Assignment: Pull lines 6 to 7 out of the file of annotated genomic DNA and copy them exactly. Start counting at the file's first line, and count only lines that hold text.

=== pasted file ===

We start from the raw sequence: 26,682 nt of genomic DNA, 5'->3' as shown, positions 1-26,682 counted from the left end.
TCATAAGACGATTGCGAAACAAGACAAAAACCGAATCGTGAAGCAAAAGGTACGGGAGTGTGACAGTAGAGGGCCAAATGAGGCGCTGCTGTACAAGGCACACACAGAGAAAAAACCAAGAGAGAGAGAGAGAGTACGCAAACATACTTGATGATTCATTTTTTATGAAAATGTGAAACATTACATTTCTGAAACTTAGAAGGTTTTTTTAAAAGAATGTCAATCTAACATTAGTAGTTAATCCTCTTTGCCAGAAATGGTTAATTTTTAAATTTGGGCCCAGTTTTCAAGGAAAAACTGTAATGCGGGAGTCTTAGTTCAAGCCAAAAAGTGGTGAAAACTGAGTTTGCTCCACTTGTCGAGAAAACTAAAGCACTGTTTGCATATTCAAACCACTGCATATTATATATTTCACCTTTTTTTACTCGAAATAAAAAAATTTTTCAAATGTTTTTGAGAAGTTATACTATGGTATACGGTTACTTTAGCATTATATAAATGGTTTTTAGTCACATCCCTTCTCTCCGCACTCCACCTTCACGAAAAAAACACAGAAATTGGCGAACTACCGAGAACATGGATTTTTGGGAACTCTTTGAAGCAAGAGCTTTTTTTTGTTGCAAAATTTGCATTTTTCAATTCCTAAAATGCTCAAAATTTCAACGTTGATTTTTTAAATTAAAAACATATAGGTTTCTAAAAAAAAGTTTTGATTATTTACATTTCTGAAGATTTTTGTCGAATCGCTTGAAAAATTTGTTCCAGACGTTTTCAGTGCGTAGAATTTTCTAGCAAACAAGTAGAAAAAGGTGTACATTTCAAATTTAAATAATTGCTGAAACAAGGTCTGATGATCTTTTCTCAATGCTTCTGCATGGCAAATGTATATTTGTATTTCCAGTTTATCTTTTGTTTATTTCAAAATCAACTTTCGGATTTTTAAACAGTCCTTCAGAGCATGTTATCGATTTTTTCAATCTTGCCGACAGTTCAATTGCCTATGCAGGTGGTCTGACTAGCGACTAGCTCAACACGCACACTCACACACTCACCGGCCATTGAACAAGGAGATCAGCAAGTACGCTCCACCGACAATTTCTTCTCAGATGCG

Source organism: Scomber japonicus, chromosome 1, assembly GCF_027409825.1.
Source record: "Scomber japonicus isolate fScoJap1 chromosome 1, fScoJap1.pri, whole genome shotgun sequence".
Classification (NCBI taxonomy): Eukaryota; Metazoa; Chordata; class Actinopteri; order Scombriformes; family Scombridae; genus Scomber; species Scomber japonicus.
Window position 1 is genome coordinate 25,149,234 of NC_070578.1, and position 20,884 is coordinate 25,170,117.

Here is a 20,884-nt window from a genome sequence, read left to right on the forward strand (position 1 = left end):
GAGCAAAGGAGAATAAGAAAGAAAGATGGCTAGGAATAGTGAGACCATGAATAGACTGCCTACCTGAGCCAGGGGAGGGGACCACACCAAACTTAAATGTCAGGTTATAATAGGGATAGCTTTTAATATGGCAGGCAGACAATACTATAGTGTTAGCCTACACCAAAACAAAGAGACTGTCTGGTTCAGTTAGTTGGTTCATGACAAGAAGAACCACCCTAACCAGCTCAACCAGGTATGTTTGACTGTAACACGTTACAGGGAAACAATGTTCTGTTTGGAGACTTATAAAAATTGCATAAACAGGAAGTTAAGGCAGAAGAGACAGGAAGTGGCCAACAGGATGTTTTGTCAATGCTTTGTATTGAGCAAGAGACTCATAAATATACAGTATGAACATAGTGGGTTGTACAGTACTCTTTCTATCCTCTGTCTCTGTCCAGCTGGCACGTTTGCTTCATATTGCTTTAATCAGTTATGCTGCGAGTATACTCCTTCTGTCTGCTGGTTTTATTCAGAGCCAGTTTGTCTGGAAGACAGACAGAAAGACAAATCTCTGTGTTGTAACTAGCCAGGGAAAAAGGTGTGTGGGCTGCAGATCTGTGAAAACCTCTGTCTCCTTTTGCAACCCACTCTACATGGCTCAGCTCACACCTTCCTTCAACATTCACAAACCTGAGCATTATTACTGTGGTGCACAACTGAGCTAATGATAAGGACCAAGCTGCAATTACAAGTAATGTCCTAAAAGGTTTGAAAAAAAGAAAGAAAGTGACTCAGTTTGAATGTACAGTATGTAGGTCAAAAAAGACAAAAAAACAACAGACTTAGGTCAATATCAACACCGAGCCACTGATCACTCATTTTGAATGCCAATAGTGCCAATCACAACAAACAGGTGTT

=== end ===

Window position 1 is genome coordinate 25,149,234 of NC_070578.1, and position 20,884 is coordinate 25,170,117.

Here is a 20,884-nt window from a genome sequence, read left to right on the forward strand (position 1 = left end):